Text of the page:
BFD was built in three steps. First, 2,423,213,294 protein sequences were collected from UniProt (Swiss-Prot&TrEMBL, 2017-11)62, a soil reference protein catalogue and the marine eukaryotic reference catalogue7, and clustered to 30% sequence identity, while enforcing a 90% alignment coverage of the shorter sequences using MMseqs2/Linclust63. This resulted in 345,159,030 clusters. For computational efficiency, we removed all clusters with less than three members, resulting in 61,083,719 clusters. Second, we added 166,510,624 representative protein sequences from Metaclust NR (2017-05; discarding all sequences shorter than 150 residues)63 by aligning them against the cluster representatives using MMseqs264. Sequences that fulfilled the sequence identity and coverage criteria were assigned to the best scoring cluster. The remaining 25,347,429 sequences that could not be assigned were clustered separately and added as new clusters, resulting in the final clustering. Third, for each of the clusters, we computed an MSA using FAMSA65 and computed the HMMs following the Uniclust HH-suite database protocol36.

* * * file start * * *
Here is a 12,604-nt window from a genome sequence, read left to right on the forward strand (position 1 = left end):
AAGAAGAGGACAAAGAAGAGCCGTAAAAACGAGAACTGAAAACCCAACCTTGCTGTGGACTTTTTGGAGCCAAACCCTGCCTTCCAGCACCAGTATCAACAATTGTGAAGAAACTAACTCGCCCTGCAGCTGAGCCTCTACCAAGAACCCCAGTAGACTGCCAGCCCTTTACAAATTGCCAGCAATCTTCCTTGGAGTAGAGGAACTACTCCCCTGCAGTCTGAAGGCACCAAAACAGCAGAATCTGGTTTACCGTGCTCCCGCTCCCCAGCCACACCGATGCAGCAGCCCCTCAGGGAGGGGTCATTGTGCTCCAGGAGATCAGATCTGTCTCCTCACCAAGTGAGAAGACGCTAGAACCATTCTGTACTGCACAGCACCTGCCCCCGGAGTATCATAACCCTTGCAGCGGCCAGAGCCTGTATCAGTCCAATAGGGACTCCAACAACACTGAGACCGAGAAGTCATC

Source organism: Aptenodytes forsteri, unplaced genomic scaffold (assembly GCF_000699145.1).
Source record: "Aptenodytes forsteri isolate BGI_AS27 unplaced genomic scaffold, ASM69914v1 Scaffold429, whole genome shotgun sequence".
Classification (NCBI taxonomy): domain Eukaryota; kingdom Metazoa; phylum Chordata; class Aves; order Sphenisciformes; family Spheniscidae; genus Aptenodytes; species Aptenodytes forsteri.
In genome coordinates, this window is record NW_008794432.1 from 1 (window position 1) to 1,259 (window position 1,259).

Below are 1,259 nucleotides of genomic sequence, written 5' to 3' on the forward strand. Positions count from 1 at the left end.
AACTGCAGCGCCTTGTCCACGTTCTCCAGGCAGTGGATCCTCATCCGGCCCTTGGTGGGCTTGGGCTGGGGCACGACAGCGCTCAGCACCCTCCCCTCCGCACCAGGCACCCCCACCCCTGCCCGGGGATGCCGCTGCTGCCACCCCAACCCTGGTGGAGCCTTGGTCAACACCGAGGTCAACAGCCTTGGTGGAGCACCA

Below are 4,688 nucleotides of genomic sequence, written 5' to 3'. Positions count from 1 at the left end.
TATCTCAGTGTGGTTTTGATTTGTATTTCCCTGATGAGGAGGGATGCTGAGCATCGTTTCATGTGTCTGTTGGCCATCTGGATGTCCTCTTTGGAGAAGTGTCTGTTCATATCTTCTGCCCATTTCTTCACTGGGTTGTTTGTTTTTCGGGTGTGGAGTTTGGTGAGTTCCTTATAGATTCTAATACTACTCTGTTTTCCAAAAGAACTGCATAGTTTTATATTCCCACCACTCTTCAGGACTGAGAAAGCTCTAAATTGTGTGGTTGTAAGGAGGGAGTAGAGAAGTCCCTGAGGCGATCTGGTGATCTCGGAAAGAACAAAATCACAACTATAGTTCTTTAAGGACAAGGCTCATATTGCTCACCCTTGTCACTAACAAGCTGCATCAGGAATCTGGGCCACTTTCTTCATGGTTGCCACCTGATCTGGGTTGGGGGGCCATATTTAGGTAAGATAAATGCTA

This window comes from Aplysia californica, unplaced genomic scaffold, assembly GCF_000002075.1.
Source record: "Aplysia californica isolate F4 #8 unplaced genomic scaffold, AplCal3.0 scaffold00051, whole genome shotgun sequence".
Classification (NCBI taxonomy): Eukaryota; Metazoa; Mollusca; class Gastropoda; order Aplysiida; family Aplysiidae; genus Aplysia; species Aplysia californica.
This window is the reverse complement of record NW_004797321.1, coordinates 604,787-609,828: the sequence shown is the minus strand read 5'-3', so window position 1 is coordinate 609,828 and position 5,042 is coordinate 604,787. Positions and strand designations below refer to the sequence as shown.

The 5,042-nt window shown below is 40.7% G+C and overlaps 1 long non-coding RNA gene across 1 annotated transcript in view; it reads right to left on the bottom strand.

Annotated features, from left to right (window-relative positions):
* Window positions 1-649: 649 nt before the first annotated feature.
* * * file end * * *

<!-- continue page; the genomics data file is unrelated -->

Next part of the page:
The following versions of public datasets were used in this study. Our models were trained on a copy of the PDB5 downloaded on 28 August 2019. For finding template structures at prediction time, we used a copy of the PDB downloaded on 14 May 2020, and the PDB7066 clustering database downloaded on 13 May 2020. For MSA lookup at both training and prediction time, we used Uniref9067 v.2020_01, BFD, Uniclust3036 v.2018_08 and MGnify6 v.2018_12. For sequence distillation, we used Uniclust3036 v.2018_08 to construct a distillation structure dataset. Full details are provided in Supplementary Methods 1.2.
For MSA search on BFD + Uniclust30, and template search against PDB70, we used HHBlits61 and HHSearch66 from hh-suite v.3.0-beta.3 (version 14/07/2017). For MSA search on Uniref90 and clustered MGnify, we used jackhmmer from HMMER368. For constrained relaxation of structures, we used OpenMM v.7.3.169 with the Amber99sb force field32. For neural network construction, running and other analyses, we used TensorFlow70, Sonnet71, NumPy72, Python73 and Colab74.